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The Christian index and southern Baptist. (Atlanta, Ga.) 1881-1892, January 27, 1881, Page 7, Image 7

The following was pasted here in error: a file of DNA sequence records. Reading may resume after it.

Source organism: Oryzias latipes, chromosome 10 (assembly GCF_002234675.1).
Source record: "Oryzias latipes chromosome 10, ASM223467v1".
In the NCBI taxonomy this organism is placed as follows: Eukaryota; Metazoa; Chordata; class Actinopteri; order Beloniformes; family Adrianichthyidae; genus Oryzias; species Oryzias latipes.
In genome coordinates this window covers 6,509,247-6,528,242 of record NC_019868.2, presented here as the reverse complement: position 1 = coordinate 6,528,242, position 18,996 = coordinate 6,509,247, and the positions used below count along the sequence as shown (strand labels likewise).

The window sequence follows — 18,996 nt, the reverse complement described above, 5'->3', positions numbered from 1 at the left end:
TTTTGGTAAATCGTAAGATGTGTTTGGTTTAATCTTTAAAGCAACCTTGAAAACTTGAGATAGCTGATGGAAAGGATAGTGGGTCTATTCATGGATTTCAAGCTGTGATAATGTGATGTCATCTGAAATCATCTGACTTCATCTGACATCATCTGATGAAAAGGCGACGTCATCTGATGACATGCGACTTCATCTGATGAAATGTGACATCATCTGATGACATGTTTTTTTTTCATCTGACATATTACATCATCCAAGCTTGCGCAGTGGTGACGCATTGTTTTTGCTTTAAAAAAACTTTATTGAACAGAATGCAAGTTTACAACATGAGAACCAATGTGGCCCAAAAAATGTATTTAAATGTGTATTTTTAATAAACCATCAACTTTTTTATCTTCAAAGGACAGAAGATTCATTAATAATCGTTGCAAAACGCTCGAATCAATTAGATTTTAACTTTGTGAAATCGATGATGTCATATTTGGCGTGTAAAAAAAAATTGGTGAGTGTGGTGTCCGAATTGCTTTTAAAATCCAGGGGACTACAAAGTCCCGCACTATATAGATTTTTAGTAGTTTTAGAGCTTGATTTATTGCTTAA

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The Farmers’ Index. ANALYSES OF FERTILIZERS. We have before us “Circular No. 16 Analyses and Relative Commercial Values of Fertilized, Inspected, snalized and ad mitted to sale in Georgia to January 10, 1881,’’ issued by the Department of Agri culture. It rmb<i>va a list of nearly one hundred different oriinda of fertilizers and chemicals, samples of which have been analyzed by the State chemist, Prof. H. C. White, under the direction of the Commissioner of Agriculture. We notice that the goods which are sold under dif ferent names but in fact were taken from the same bulk and are identical in every respect, are plainly marked in the cir cular. In one instance the same stuff— a very good article by the way—is sold to farmers under twelve different names! We think the Commissioner is right in putting purchasers upon notice of every fact which may be desired by them, ■when such information will not infringe upon the just rights of dealers. A farmer, having tried a particular brand of fer tilizers and being dissatisfied with the practical results, desires to avoid it and purchase some other brand. By consult ing this circular, he can now do so with out much danger of purchasing under a different name the same old stuff. Farmers do not so generally avail them selves as they ought of the important aid these timely circulars afford in the selec tion of fertilizers. With tne analyses •of all the different brands before them, and the prices furnished by the dealer upon application, they may not only select the particular kind of fertilizer their land or crop may acquire, and hav ing the valuable elements in the proper proportions, but the “relative commercial values” will guide them almost unerring ly in the selection of the cheapest fertil izer. By cheapest we do not mean that fertilizer that may be offered for the lowest price, bat that whose price is lowest compared with the "relative com mercial value.” Whatever may be said by dealers or other interested persons to the contrary, the plan of calculating and annexing to each brand its commercial value is the best safeguaid against the imposition of inferior grades or extra vagantly high priced fertilizers, that has ever been devised, and is worth millions of dollers to the farmers of the South. If fertilizers contained but one ingredient of value, a simple statement (from an alyses) of the percentage of that ingredi ent would be all sufficient, and the val uation of the different brands would be greatly simplified. This is practically the case already with simple acid phos phates, in which the percentage of avail able phosphoric acid present controls the price. But in the ammoniated pot ash superphosphates, there are three elements whose values are very different and that are required in very different proportions, viz: phosphoric acid, am monia and potash. The valuations af fixed to these bv the Department of Agri culture are as follows: 'Phosphoric acid, 12J cents; ammonia, 18 cents, and potash, 8 cents per pound. These valuations are believed to be relatively correct, which is really all that is necessary to the purpose for which they are used. If the pub lished circular contained only the an alyses—showing the percentage of each of these elements—many farmers, if not the most of them, would be greatly per plexed in selecting from among so many, differing so widely, as they do, in the relative proportions of valuable ingredi ents. If the farmer knows the value real or relative—of each ingredient, is something of an arithmetician, and will take the trouble to calculate the value of each and add them together, he will do just what the Commissioner of Agri culture has done in the circular before us, accurately and officially. We have said nothing about the condi tions which may and do aflect the value of the valuable ingredients, such as the nature of the raw materials which sup ply them, and the mechanical condition of the goods. The latter is generally patent to the eye and touch, and the other rarely affects the general result seriously. In this connection it is appropriate to remark again upon the singular uni formity of prices at which, fertilizers are sold to farmers, regardless of the differ ence in published analyses and relative •commercial values. It is difficult to ac count for the indifference among some farmers at this point, except upon the hypothesis that they consider that “guano is guano,” very much as they do when they go to buy western corn. Copes of the circular which sugges ted this article, may be hrd postage free upon application to Judge Henderson, ■Commissioner of Agriculture, and we advise our farmer readers to send for •copies. PLANNING WORK. The months of November, December, and, so far, January, have been so wet and cold, that the out-door work on many farms is in consequence greatly be hind. The occasion calls for the exer cise of careful judgement in planning and adjusting to meet the several de mands on the farmers time and atten tion, so that everything shall be done to the best possible advantage and at the most suitable time. The labor performed on the farm by the mulesand oxen,—plowing, hauling rails, fuel, etc., is that which is most difficult to supplement, as these animals are not usually to be hired at will for farm purposes. Owing to the nature of the case, the work described generally suffers first and most of all, in bad weather. Therefore the farmer should see to it that the mules and oxen are kept busy, and working to the best ad vantage. He should take advantage of every day when the ground is not too wet, to bring up the plowing that has been neglected or delayed by the bad weather. The rule should be to allow no idle mules or oxen at this juncture, and never to stop a plow because a baud is needed f.r other work, if it can be avoided. Every farm of two or more plows should have at least one extra plow stock, and extra haraes, backbands and other parts of the gear, as well as bolts, nuts, etc., for use in case of break. The delay caused by the breaking of a trace chain, or plow stock, or other ap pliance, should not be longer than is necessary to “go to the house” for an extra plow or a lap-link. When at work some distance from the house an extra plow point, of the kind being used should always be kept at hand and an extra link, hamestring, etc. Mauls, gluts, axe- THE CHRISTIAN INDEX AND SOUTH-WESTERN BAPTIST I THURSDAY, JANUARY 27, 1881. helves, hand-spikes, should be prepared long before they are needed, so as to be well seasoned and ready when wanted. There Is a pleasure even in the hardest work when the tools and appliances are of the very best quality and in the best order. FEEDING MILCH COWS FOR PROFIT. Every animal requires a certain a mount of food of given quality to keep up the heat of the body and supply the daily consumption of muscular and other tissues. The amount required will vary somewhat with the constitution of each individual; but will depend largely upon the degree of protection against cold and wet that is afforded by the stable. A steam-engine, in cold weather, will require much more fuel to do its usual work, if the boilers, cylinders and steam pipes are not protected as much as pos sible from the cold air, and rain. For this reason, the boiler and cylinders of a railroad locomotive are always encased in well fitting jackets, which prevent the excessive loss ot heat which would occur if these vital parts were exposed to the weather. But however well protected may be the locomotive, and. per'ect in all its parts, if it is not supplied with sufficient wood and water it cannot perform the work expected of it. It may look well, and propel its own cumbrous weight along the track, but cannot pull any freight—much less a long train of loaded cars —unless fuel and water be supplied in abundance; and the little fuel con sumed and the time and attention be stowed on it will be a total less. So it is with a milk cow. The first purpose subserved by the food which is eaten, is to keep the body warmed up to a certain invariable temperature —98 degrees—which is necessary for the per formance of its vital functions. This temperature must and will be main tained at every sacrifice. If food is with held, or given in insufficient quantity, the fat and tissues of the body will fie drawn upon to supply fuel to the lungs, and the animal will become thin and poor. If in milk, the secretion will grow less and less and finally cease altogether. In this case, not only is the little food given a total loss, but also that previously consumed and converted into fat and flesh. The animal economy is so ar ranged, that in order to supply the wants of the dependent calf, a portion of even a very insufficient supply of food to the cow, will be converted into milk. If therefore any profit is to be secured from feeding a cow, she must be supplied with food sufficient: (1) To keep up the normal warmth of the body; (2) to renew the muscle and tissues worn out; (3) all the food beyond this will go to the formation of surplus flesh and fat and the production of milk; and and of this surplus, enough must fie de ducted to pay interest on the value of the cow and all food and shelter furnished, and for the labor of feeding, milking, etc., before the profit begins. LAND PLASTER. In an article, printed in the Macon Telegraph, Prof. Browne of the State College at Athens, recommends the use of land plaster in composting cotton seed, stable manure and acid phosphate, in order to prevent the escape of ammonia from the mass, and advises that the plas ter be sprinkled over the heap at the rate of one barrel to the ton of compost. He seems to ignore the presence of land plaster in the acid phosphates, as a neces sary incident of its manufacture and to the extent of fifty per cent of its weight. We thought that it had been pretty well settled that farmers could not af ford to purchase land plaster, as such, to use simply as an absorbant or fixer of ammonia. Land plaster mined and sold as such, costs too much to be used as a fertilizer or as a component or adjunct of a compost heap, except in locations not far removed from the beds where it is mined. In our humble opinion the freight over long lines of railroad is too great an item in the cost of plaster, to justify its use by Georgia farmers as ad vised by Prof. Browne, even were it neces sary or desirable. But as commercial acid phosphate contains one half its weight of piaster— sulphate of' lime — that prac tically costs the farmer little or nothing, we are at a loss to discover the necessity for buying it at but little less than the price of acid phosphate. WEATHER REPORT. The following is furnished by a friend : Predictions of the weather from the old 12 days, commencing on the 25th of Decern, ber, 1880, and ending on the sth of January, 1881, inclusive Dec. 2b. Cold, rainy. Jan. ’Bl. Cold & rainy “ 2d. *• “ Feb. “ “ “ “ “ 27. Cloudy & cold. Mar. “ Cold and disa [greeable weath'r. “ 28. “ “ " April “ Cool weath'r for [the month. 11 29. " “ snow. May “ Cool weth'r for [the month. “ 30. Clear and cold. June “ Variable weath jer. '• 31. “ “ " July “ Pleasant weth’r. Jan. 1. 'Bl. Clbudy and Aug. “ Variable weath. [cold. | er. “ 2. “ Cloudy and Sept. “ Rainy and stor [snow. [my. “ 3. “ Cloudy and Oct. “ Pleasant Fall [snow. [weather. “ a. “ Cloudy and Nov. “ Cool and rainy [rain. [weather. “ 5. “ Cloudy and Dee. “ Cold and disa [rain. [greeable. Note. —The indications are that we will have some hard winter weather until April, and the Spring will open late in May. The Summer will be pleasant—not much hot weather expected, and will have good sea sons in June and July. August will be a variable month. September will be rainy and disagreeable. October and November will be cool and clear. December the win ter will set in. The year will not be so pro ductive as the past, and we will have more fruit than the past year, and the health of the country will be good. General direction of the wind will be south, southwest and west. Will have east winds in September. Economy in general management cannot be attained, and habitually practiced, unless a man understands even to the nail’s breadth the particu lar departments of his business. This particular knowledge can only be ac quired on a farm step by step and day by day as the working of the farm goes on. The ornamental farmer, like the ornamental manager or director in eommercial affairs, is a complete fail ure. SMALL NOTES. Healthfulnkss of Milk.—ls any one wishes to grow fleshy, a pint of milk taken on retiring at night will soon cover the scrawniest bones. Al though we see a good many fleshy per sons now-a-days, there are a great many lean and lank ones, who sigh for the fashionable measure of plumpness, and who would be vastly improved in health and appearance could their figures be rounded with good solid flesh. Nothing is more coveted by a thin woman than a full figure, and nothing will so rise the ire and provoke the scandal of the “clipper-build” as the consciousness of plumpness in a rival. In case of fever and summer complaint, milk is now given with excellent results. The idea that milk is feverish has exploded, and it is now the physician’s great re liance in bringing through typhoid pa tients, or those in too low a state to be nourished by solid food. It is a mis take to scrimp the milk pitcher. Take more milk and buy less meat. Look to your milk man; have large-sized, well-filled milk pitchers on the table each meal, and you will have sound flesh and save doctors’ bills.—House keeper. The successful farmer is the reading one in nine cases out of ten. It is only by reading that one can keep up with the times in which we live. It has been aptly said that an agricul tural community without books and papers relating to farming is like a ship at sea without rudder or com pass. ADVERTISEMENTS. Warner’s Safe Kidney and Liver CURE $1.25 PER BOTTLE. A POSITIVE REMEDY FOR ALL KIDNEY, LIVER AND URINARY TROUBLES OF BOTH MALE AND FEMALE. READ THE RECORD: ■•ltsaved my life."—E. B. Lately,Selma,Ala "It Is the remedy that will cure the many diseases peculiar to women.”—Mothers’s Mag azine. “It has passed severe tests and won en dorsements from some of the highest medical talent in the country.”—New York World. “No remedy heretofore discovered can be held for one moment in comparison with it." —C. A. Harvey, D.D., Washington, D. C. This great Natural Remedy is for sale by druggists in all parts of the world. TRY IT AND TAKE NO OTHER. H. H. WARNER & CO., janßotf Rochester, N. Y. S2O BUYS A NICE THREE FEET WIDE RECLINING BEDSTEAD, MATTRESS &,.COMMODE. A LUXURY IN HEALTH AND A NECESSITY IN SICKNESS. . SEE A FEW TESTIMONIALS OUT OF THE LARGE NUM HER NOW ON FILE: Ma. Prick—Dear Sir: I bought one of your In valid Beds nearly four years ago, which has been constantly used ever since. I feel it a duty to acknowledge the benefits derived. The fifth day of February, 1876, my husband accidently fell, dislocating his hip-joint and fracturing the limb. He became helpless, and prior to using your bed, suffered untold misery in attending nature’s calls ; it required the aid of two persons, even then occasioning excruciating pain. 1 tried an invalid chair, air cushions and urinals, and in deed everything I hat was recommended, and all proved a failure. But the first few days after using your Bed I realized a decided change for the better. My husband is in his seventy-sixth year; as intimated above, he has entirely lost the use of bis limbs, and is consequently con stantly recumbent. He has been relieved of bed-sore, and now enjoys perfect comfort. The bed linen remains dry, which was not the case before, and a great deal of labor has been saved in lifting and washing the bed-linen, and scarce ly any attention is required. Your Bed is perfect; and knowing it to be entirely safe, I would not risk changing it for any consideration. I would advise all who contemplate getting an Invalid Bed to buy yours. I know the result will be sat isfactory. Mbs. Charlotte Bullock, 82 Eighth St., Louisville. Ky , Wife of H, O. Bullock, formerly Importer and Dealer in Cigars and Tobacco. As the attending physician for many years to Mr. Bullock, I have become familiar with the merits of Mr. Price’s Invalid Bed, and have no hesitation in recommending its general use. Jno. Thruston, M. D., 267 West Broadway, Louisville, Ky. As the visiting minister to Mr. Bullock, I would say that Mr. Price’s Invalid Bed needs only to be known to be appreciated. I cheerfully recom mend it to all needing anything of the kind Rev. J. N. Norton, Louisville, Ky., Associate Rector of Christ Church. Send for circular. Address orders to C. B. PRICE, 82 Eighth St., Louisville, Ky. Mention this paper. jy2o-6t MH AGENTS WANTED ■■■ To Sell tlxe Favorite CAKE AND BAKING PAN. WILL SELL ON SIGHT TO EVERY HOUSEKEEPER. The success of our agents proves it to be the best sell ing article lu the market. One agent made *l2O hi S weeks, another fIOS in 10 days, another 811 m 4 (lays. Boxing snd Freight Free to Agents. Send for circulars Co nearest address. SIICPARIi A CO., Cincinnati, 0.. or St. Louin, Mo» augS eowWt F'/'X Gold, Figured, and .iciness CH ROMOS, 10c. l)U Agent’s Sample Book, 25c. HEAVY BROS., Nl rm ford Ct decßeowly tzr\ AU Lithographed CHROMO CARDS, no 2 □U alike, 10c. Agin. big Outfit, 10c. Globe Cabd Co.?Northfcrd, Ct. dec9-eowly ADT IT M HA BIT CURED at home, private U l 1 U ill Ip, at lowrates I,ooocured in 10 yearn. Don’t fail to write Dr. MARSH, Quinoy, Mieh. ap29 eowlSt BELL FOUNDS JI Krg 1 Bells of Pure Copper and Tin tor Churches ** V'Schools, Fire Alarms, Farms, etc. FULL! WARRANTED. Catalogue sent Free. VANDUZEN & TIFT, Cincinnati. O apl 1 rp/2/3 a week In your own town. Terms am) tt>OO $5 outtt Address H. Hallbt 4 Co. Portland, Maine HA ft r* ft n ft year. Agents wanted everywhere. Bu» Ik '9 Hi 111 linersatrlctly legiitrnate.Particulare free JjCa WU U Address J. Worth * Co,, fi L Louis. Mo A WEEK. |l2 a day at home easily iD / X, made. Costly outfit free. Address Taos & Co. Augusta, Maine. Alin 1 ITO fiSOtofil.OOO; 2 to 82 STOPS. I I KIT A \ n PIANOSfiia up. Paper free. UHU XI.AI KJ A(Wreß DANIEL F. BEATTY. dec9-tf Washington, N. J. ADVERTISEMENTS. COTTON STATES LIFE INSURANCE COMPANY HOME OFFICK, MACON, GA W. B. Johnston, Pres. J. W. Burke, Vice-Preu. Geo. 8. Obear, Secretary. • J. M. Green, Medical Adviser. Chartered, ISOS. )■ •{ Organised, in«». o This Company desires to secure the services of competent and good men to set ns local agents. Will also employ experienced solicitors to canvass the State. Good terms will l>e ottered to men qualified for the business. The Company having passed successfully through a period of financial depression, such as the country never before experienced, paid all its losses promptly when due, retained its invedments in the best securities of the State, with a good surplus for its policy holders, can present, its claim as being as safe and reliable as any similar institution in the country. Its policies are issued upon all the most approved plans. Endowment policies are issued at life rates and payable at a given age. Payment of Premiums received MONTHLY, quarterly, seinl*annually and annually, as may be con venient. Deposits with the State bonds of the best class, whose market value is far above one hundr<d thousand dollars, as a security for its Policy-Holders. Send for circulars and write for information to GEO. S. OBE AH, Secretary, augl9*6m Macon, Georgia. The SECRET of COOD LUCK k Be it Large or Small, is the Free, Careful and Persistent AX USE OF PRINTER’S INK. /Jr 'r- ViA. 7UOO '■‘ ! sO;wX How to do it at next to no cost, so as to pay, is all explained /jJF \\iWjWa in the handsome new pamphlet describing the world \ : Wl renowned Model Press. l'his little book may make or ffW/'iN/o O \ save you hundreds of dollars. The popularity of the Model / ASA U1 ** ressis world-wide. It is in use by Business Men I iill I'Wk Wil to-day, in every civilized country on the Globe. It is IB' «•* I 1 , ■,] strong, fast, reliable and simple, and so easily managed that 1A I j any boy of io years can do nice work, and hundreds of dollars lw I Mblk rlj worth of it every year, and to print is more fascinating 111 I W7 I than to play. Clergymen and Sunday School Superinten- \W I wJmRjF M. IW/ dents are using the Model Kress with unbounded suc- 1 l WK cess in Church and S. S. work. We make 12 styles—hand and 11 JW/ foot power, at prices from #3.00 to $175.00. We have just made a \1 A Pwtcq /»/ Sweeping Reduction in Prices \1 t Jl JCkXMwd J ly of all our Type, Cuts, Rules, Borders, etc., etc. If you already \n B Send 10 Cent* for New / ’ have a Press you may save some money by getting this Circular and Re- Reduced Price I«ist v showing over 1000 styles. ■■ du«drrk.u.L J, W, DAUGHADAY i 00., 721 ChMtuut Bt., PMlzd.lplil*. nov2s 2tcon 2teow =ORDERS= FOR— FRESH, FIRST-CLASS DRY GOODS, FANCY GOODS. ETO., SENT TO ZE. LET. -A-TOJk-IMIS & BRO., WILL BBCKIVB THE PROMPTKST AND C AREFULLEST .ATTENTION. And as they do not deal in “DAMAGED GOODS,” “AUCTION GOODS,” OR “JOB LOTS,” Their natrons are sure to get good value. dec9™m 691 and 596 MAGAZINE STREET, NEW ORLEANS. SEND INVOICE BY MAIL THE DAY YOU SHIP. BALLJVKD, BRA.NCH <& CO., 112 BROAD ST., (Cor, Water) NEW YORK. PRODUCE COMMMISSION MERCHANTS, Dealer in Butter Eggs. Cheese, Apples, Beans, Hops, Poultry. Corn, Barley, Wheat, Wool, Beeswax, tinned Tal'ow•Lard Lam Is. pension, Mutton, Wild Game, Dried Fruits, Potatoes. Sweet Potatoes, Cider Vinegar, Furs, Rags, Onions, Tobacco, B. Wheat, Etc., Etc. dec9-6m SEISTD FOR ZPIJRIOES. MERCER HIGH SCHOOL, FOR BOYS AND OIRLS. The first term of the above school, located at Penfield, Georgia, will begin January 10th, 1881, aud end of July 13th, 1881. The morals of the pupils will be guarded with jealous care. The course of instruction is as thorough and practi cal as we can make it. Special attention given to every pupil, and to every branch of study. Miss Carrie O. Sanders, a lady of culture and experi ence, will have charge of the Music department. Instructions in Music given daily. Board from »10 to Sl2 per menth. Washing and lights extra. Patronage solicited. For particulars address dec!6-tf J. W. ELLINGTON, Principal. Wire Railing and Ornamental Wire Work DUFUR & CO., North Howard street, JiXXTQQg Baltimore,Md. Manufacture Wire Railing for Cemeteries balconies, etc., sieves, fenders, cages, sand n. J coal screens, woven wire, etc. Also iron bedsteads, chairs, settees, etc,, etc. feb 19-ly The Georgia Baptist Seminary, FOR YOUNG- LADIES. GAINESVILLE, HALL COUNTRY, GA. - 1881. - The Spring Term will begin January 3d, and close the last Wednesday in June. For thorough Scholarship, Economy, Health and Climate, this Seminary is not surpassed in the South. *B4 will pay for board and tuition. *2l extra for music. 134 pupils received from 86 counties in five States, during 1880. For further information write for a catalogue to W. 0. WILKES, President. dec9-10t AGENTS rnn G® ,d _ e « Thoughts on WANTED mother, home. In Prose and Poetry. 300 able writers. The finest col lection of Literary GEMS in the language. Superbly Illustrated. A book for the Home and Fireside. It makes people better and happier. Compiled by Rev. Theo. L.Cuyler, D.D. Agents are selling thousands for Christmas Presents. A rare chance to make money, B ”d & co.. Pub... St-Loul., Mo. '"'oot.zSaßt7‘ ——— TREES at REDUCED RATES! APPLE AND PEAOHTREES, ETC., EARLIEST AND LA TEST VARIETIES. Address W. K. NELSON, Proprietor Georgia Nursery, dec9-2m Augusta, Ga, ,A.e:eirts- 250 Low priced and fast selling books, Testa ments and Bibles are most completely re presented in our new Grand Combination Prospectus Book, by sample pages, bindings illustrations, etc. A great variety and sure success for canvassers. All actually wishing employment, address for terms, Standabp Pub, Co., St. Louis, Mo. We pay all freight. jy3l ts CHURCH ORGAN FOR SALE. WE have one large Church Organ, pedal, for sale, which we will sell cheap. It is a large and splendid church organ, and cost originally one thousand dollars, and was specially manufactured fur us by Mr. Estey. The organ can be seen at The Index office. JAS. P. HARRISON & CO. tn (DOCI P Ol- day at home. Samples vDO 10 iP/C/Vy worth *6free. Address Stus son* Co Portland, Maine. my27.V Fashionable Cards, no two alike, with zSD name 10 cents, post paid. Geo. E, Rb«d & Co, Nassau, N. Y. octlß.ly ESTABLISHED 1858. USE THE BEST. NO GUM. NO GRIT. NO ACID. ANTICORROSIVE CYLINDER OIL. MANUFACTURED ONLY BY E. H. KELLOGG, No. 17 Cedar Street, New York. Registered it patent offices United States, Great Britain and Canada. Jy6-6t » SAWING MADE EAST* Ta A boy ifi years eld era iswsfs 3-foot log in two mlnntoe, h A■ OijpWiffWwNE Our ns* portabin Monarch Lightning flawing Machine rivals all cthsn. SBO each will be given ta two men who can uw as fait and eon ia «ho old way, as one bey i» yean old can with this saachlno. Wanaatad. ClKulan sent Free. Agents waalM. WSAMS UlETXnra «AW rt) Randolph St.. Chicago, DL nov.4-18t. Bookwaiter Engine. tajan, <tk Compact, substantial, eco- , nomlcal and easily managed Guaranteed to work wel tHbW.; and give full power claimed Engine and boiler oom plete, including governor, feed-pumpdrlve-pully.etc., atthelow P rioeof ' 8 Horse PowerS24o 4U “ “ 280 “ 878 Send for descriptive pamplet. JAMES LEFFELL & CO.. mar 4 ts Springfield, O. LANDSandHOMES IN SOUTHWEST MISSOURI. 1,000.000 acres well-watered Timber and Prairie Bands along the line of the St. Donis and San Francisco B. R. for sale at from $2.50 to SB.OO P«r acre on seven time. Excellent for Stocky Fruit, and Farming. The best Tobacco Region in the West. Short winters, con venient markets, superior schools, low taxesy healthful climate, good society. Free transportation from St. Louis to pur chasers of land. Send for maps and circulars. W. H. COFFIN, Land Commissioner, Temple Building, St. Louis, Mo. jan2o 6t FCST-A-BLISELEiJO 1816. CHAS. SIMON & SONS, 68 N. Howoard Bt., Baltimore, Md. DEALERS IN Foreign and Domestic Dry Goods, would call special attention to their extentlve stock of DRESS GOODS, LINEN AND COTTON GOODS, EMBROIDERIES, LACES, GOODS FOB MEN’S AND BOYS’WEAR, CORSETS, LADIES’ READY-MADE UNDERWEAR, etc., etc. SAMPLES'SENT FREE. Also, to their DRESS-MAKING DEPARTMENT. CLOAKS, DRESSES, etc., etc., made to order promptly in a superior manner, and In the latest styles at moderate rates. Orders solicited, Rule, for seif-measurement and samples of materials, with estimates of cost, sent upon application, TERMS CASH. All orders amountlug to *2O, or over, will be sent free of freight chaftß by express ; but par ties whose orders are uflgaccompauled by the mon ey. and having theiriMMs sent C. O. D., must pay for return of money, aid if strangers to us, must remit at least one-JBH of the amount with the order. feb26 ly Cft Elegant, all new, chromo and scioil cards, O\J no two alike, name nicely printed lUce*.o Cud MUla, Northford, CL I ADVERTISEMENTS. SALEM IRON WORKS, SAL E KJ, NT. O. C. A. HEGE, Proprietor, MLNUFACTUBBR OF Impvrsd Cirrular Saw Mills with Ut»4- versal Log Beam, RECni.INE tR, SIMULTANEOUS SET WORKS AND DOUBLE ECCENTRIC FRICTION FEED. The simplest, cheapest, best and most accurate, warranted to saw lumber true and even. Took Premiums at North Georgia Fair, SSO in cash, and Alabama State Fair, Diploma and S3O in cash. Five sizes built. Send for descriptive circulars. J. H. ANDERSON, Agent, 69 Broad St.. Atlanta, Ga., DEALER IN SAW MILLS, ENGINES, Etc. nov2s ts A BOOK FOR THE TIMES: Testimony of the Ages; or. CONFIRMATIONS OF THE SCRIPTURMUt By thu Eminent Scholar and Popular Writer, Rev. HERBERT W. MORRIS. I). !)., Author Os • Work Day* of God. or Science and the Bible.” A new and massive work, containing nearly 6000 distinct? contlrotations of the truth, and historical accuracy of abouii 2500 passages of Scripture; testimonials gathered from Monumental Inscriptions. Egyptian Hieroglyphics, Chal dean Tablets, Ancient Coins and Sculptures from the ruins* of Nineveh. Babylon; Ancient and Modern Literature. His-: tory. Science. Philosophy, and Poetry, the whole forming’ A GKAND AKX’VMUIATION OF EVIDF.NC’ES, STOREHOUSE OF A RGUM ENTs, THEKAURUHOF FACTS. TREASURY OF ILLUSTRATIONS, a concentration of the light of all ages to illumine God’S) Word. Very raluable to Sunday-School Teachers, Minuters <m<|| Biblical Student! whose, librariet are limited.— Bishop* Simpson. iri/l do flood Serriee.—Rkv. Jno. HaL(.,D.D., New York.. An inraluahle thenaurue.— Rkv. B. L. AuNKW, D. Philadelphia. EfTtcttial antidote to the skepticism of the day.—MlNlg* TKRtAt. Association or Bociikrtkr. N.Y. < Will strengthen our faith in God's Word, and greatly en large our knowledge as to its scope and bearing.— BlSHOP Stkvknr. Contains much that is very ra/tiaA/e.--PRKB. PORTMB sf Yale. Every Pastor, every Sunday-School Teacher, every Student, and every reader of the Bible, should have a copy of this invaluable work. Published in one MAGNIFICENT VOLUME, contain, ing 1000 Royal Octavo pages, with more than 100 Illustra tions, several of them from fnll-page Steel Plates of the finest description. Kull Index. Four styles of binding. Prices low. Send for full descriptive Circular. AGENTS WANTED. Liberal Commissi -ns. Large sales. For terms, address J. C. McCURDY. A CO.. Publishers* Philadelphia. Pu. Chicago, 111.,0r Cincinnati, O. KL Louis, M«m jy27 eowlt £NASTROM’SRAZORS. AtgBRADHIRDSANIHONY’, STATES. THE BEST IN THE WORLD. These RAZORS are esteemed in Europe as the best cutters made in the WORLD. The testimony that comes to us in regard to them is that ** in cut* ting quality there does not exist any Razors at all that can stand a comparison with those made by JOHAN ENGSTROM.” Extreme care is used in iheir manufacture. They are made of the BEST STEEL ATTAINABLE, every blade being hardened and tempered by MR. ENGSTROM himself by a secret chemical process which renders it impossible for any Razor not to bo of the Best Cutting Quality. They will be found to shavo any beards growing on the human face. The experience of the thousands in the United States who have used these ENGSTROM’S RAZORS during the past three years fully verifies the excellence claimed for them above. A. B.— The high reputation won by these rotors made’ by ENGNTROM in SWEDES hasindured some English makers to imitate the form and stamp on the face of their blades the words “ Swedish Jlaxors.” To distinguish the genuine, see. that they are stamped on the shank of the razor. JOHAN ENGSTROM. FOR SALE BV DEALERS IN CUTLERY. Mailed to any address on receipt of the price, which Is for black handle medium and small size, $2 00; wide blade, $2.50; ivory, $3.00; extra Ivory, s3.soeach. Every RAZOR is fully WARRANTED by BRADFORD & ANTHONY, Sole Agents for Engstrom’s Swedish Razors, 374 Washington St., Boston, Mass. Importers, Manufacturers’ Agents and Dealers in American and Foreign OUTLIE JEI. Y. deo9 eow3m Headings! Recitations! Elocution! 11 Ain IQ NOW RE A DY. d W- iop.garrett $ Co. 708 Chestnut St., Philadelphia. J This number is uniform with the Series, and contains an other hundred splendid I) velum nt lone and Readings, combining Nvntlinenh Orutory, Path ok. Humor, Fun. IHOpp. Price. 30 CtS.. mailed free. Sold by Booksellers. Every boy who speaks pieces, every member of a Lvceunx frho wants Something New to recite, should Get thu w hole Set. Club rates, and Full Liat of Uoutcnta Freq, Jan 13 eow2t [movers WECIAN ~1 FOR General Debill,y ’ UTTDPQT s '7 r,,, »’ lulwol Rheumatism | or Consulmption,,• —| 1h sujierior to any in de- I) I?V 111 licacy of taste and smell, JjjjU 1, I medicinal virtues and purity. | London, Euroi>ean and New I York physicians pronounce it the | purest and best Sold by Druggists, ; W.H.taCh ieffel i n & Co.( NewYortj dec# eowlt SIOOO REWARD • I 1 II / I / For ary case of blind, bleeding, Hl 7 V/ itching, ulcerated, or protrud ing Piles that Deßing’s Pile Remedy fails to cure. Absorbs the tumors, gives immediate relief, cure, cases of long standing in 1 week, ordinary cases In zdayb I’AIITrnV Nono Kero> ln » “ideas yellow I'MU lIV ■1 wrapper on bottle has printed on it in black a Pile of Stones and Dr. J. P. Miller’s signature, Phlla. $1 a bottle Sold by all drug- Ssts. Sent by mail by proprietor, J. P. Miller, M ~8. W. cor. Tenth and Arch Sts., Phlla., Pa Advice free. sept 9 eow9t ‘£® THE EK®5 Cure for Hick, Alimnge Children, Trent Aecldentiu Entertain Company, make Home BeaatlAil aud COMPLETE keeper wnuz, to know. Tk. most •itrs.Ur., la<WMtta( rafflßffl’.HQlUl E&S3.SB everywhere. Full leasriptam and tanas Th.. Addrm. J. C. McCUKDY » COm PlUlndUwhla, Pn. oci7 eow6t. 14-STOP ORGANS, C!TTT> 1* a C9GS *• Oct - Coupler ’ ©U Jf X» Ai»BS 4 Set Rends, SOS Pianos Sl‘4s * upwards sent on trial. Catalogue free. Address Daniel F. Beatty, Washington, N. J. je!7 eowly V ATT MP 1W PM w, ll not only tare money I v U I’ll I’ll’jii but valuable timv in th. future by attending the GRAND RAPIDS (Mich.) BUSINESS COLLEGE, where they will receive a thor<.ugh, guiclcenin practical education. Send for Catalogue Journa We recommend a Northern education to Souther young men.jy22 eow!Bt j’fc * eruuno-1 Chromo, Ao. Card., nnm. on, 10n. 42 St .xou van ■ S«m. I’ockct Knlf., 25«. Auiomph Album, JOo. Game Author* S 6 Fua Csrda, 10s. Clinton Bron. .Clintonville, Cotuu i WWlBt F**' Pertumsd Chromo, Ao. Cards, mm. on, Ite. 42 Mlx«d Cards snd J fin. Pocket Knife, ©o. Autamph Album, Gam. AftbegZ 0/0 ths. tb Fun Cards, 100. CUatoa Bros., CUntonviUs, fcfX All Gold, Chromo A Llt’g Onia, (No two OU Alike,) Name on, 10c. Clinton BrS Clintonville, Conn. oct2Beow2Bt ' 7